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Predatory Journals: Write, Submit, and Publish the Next Day

In 2012, journalist John Bohannon of the respected journal Science submitted a fictitious research paper to 304 open-access journals, of which 157 accepted his paper for publication. Bohannon used a fake name (Ocorrafoo Cobange) and a fake affiliation (Wassee Institute of Medicine); created a database of cancer cells, molecules, and lichens; and generated hundreds of unique papers using a computer program. The scientific content of each paper was identical and contained so many “grave errors that a competent peer reviewer should easily identify it as flawed and unpublishable” (Bohannon 2013).

In March 2017, another respected journal, Nature, carried out its own sting operation. It submitted a fake application for an editor position, a person woefully unqualified, to 360 journals, a mix of legitimate journals and suspected predatory journals. Forty-eight of the latter accepted her for the job, many on condition of paying a fee or donation first (Sorokowski et al. 2017).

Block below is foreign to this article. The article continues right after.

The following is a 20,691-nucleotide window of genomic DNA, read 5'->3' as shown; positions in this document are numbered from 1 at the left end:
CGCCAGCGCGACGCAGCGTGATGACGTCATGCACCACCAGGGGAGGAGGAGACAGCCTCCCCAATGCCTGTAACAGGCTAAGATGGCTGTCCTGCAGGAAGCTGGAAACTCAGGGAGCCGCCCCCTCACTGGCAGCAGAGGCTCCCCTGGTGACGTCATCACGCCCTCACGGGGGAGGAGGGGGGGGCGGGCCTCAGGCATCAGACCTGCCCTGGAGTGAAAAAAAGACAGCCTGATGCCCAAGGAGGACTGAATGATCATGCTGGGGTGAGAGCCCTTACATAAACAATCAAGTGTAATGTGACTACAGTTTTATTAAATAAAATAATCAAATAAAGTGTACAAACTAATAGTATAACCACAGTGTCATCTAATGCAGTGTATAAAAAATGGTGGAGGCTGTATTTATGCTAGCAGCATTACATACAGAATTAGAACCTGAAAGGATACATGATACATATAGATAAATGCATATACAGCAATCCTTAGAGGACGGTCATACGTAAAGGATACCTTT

Predatory journals can be defined as “publications [that take] large fees without providing robust editorial or publishing services.” They usually “recruit articles through aggressive marketing and spam emails, promising quick review and open access publication for a price. There is little if any quality control and virtually no transparency about processes and fees. Their motive is financial gain, and they are corrupting the communication of science. Their main victims are institutions and researchers in low and middle income countries ...” (Clark and Smith 2015).

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Politicization of Scientific Issues: Looking through Galileo’s Lens or through the Imaginary Looking Glass Bigfoot as Big Myth: Seven Phases of Mythmaking The Fallacy Fork Why It’s Time to Get Rid of Fallacy Theory The Fakery of Electrodermal Screening
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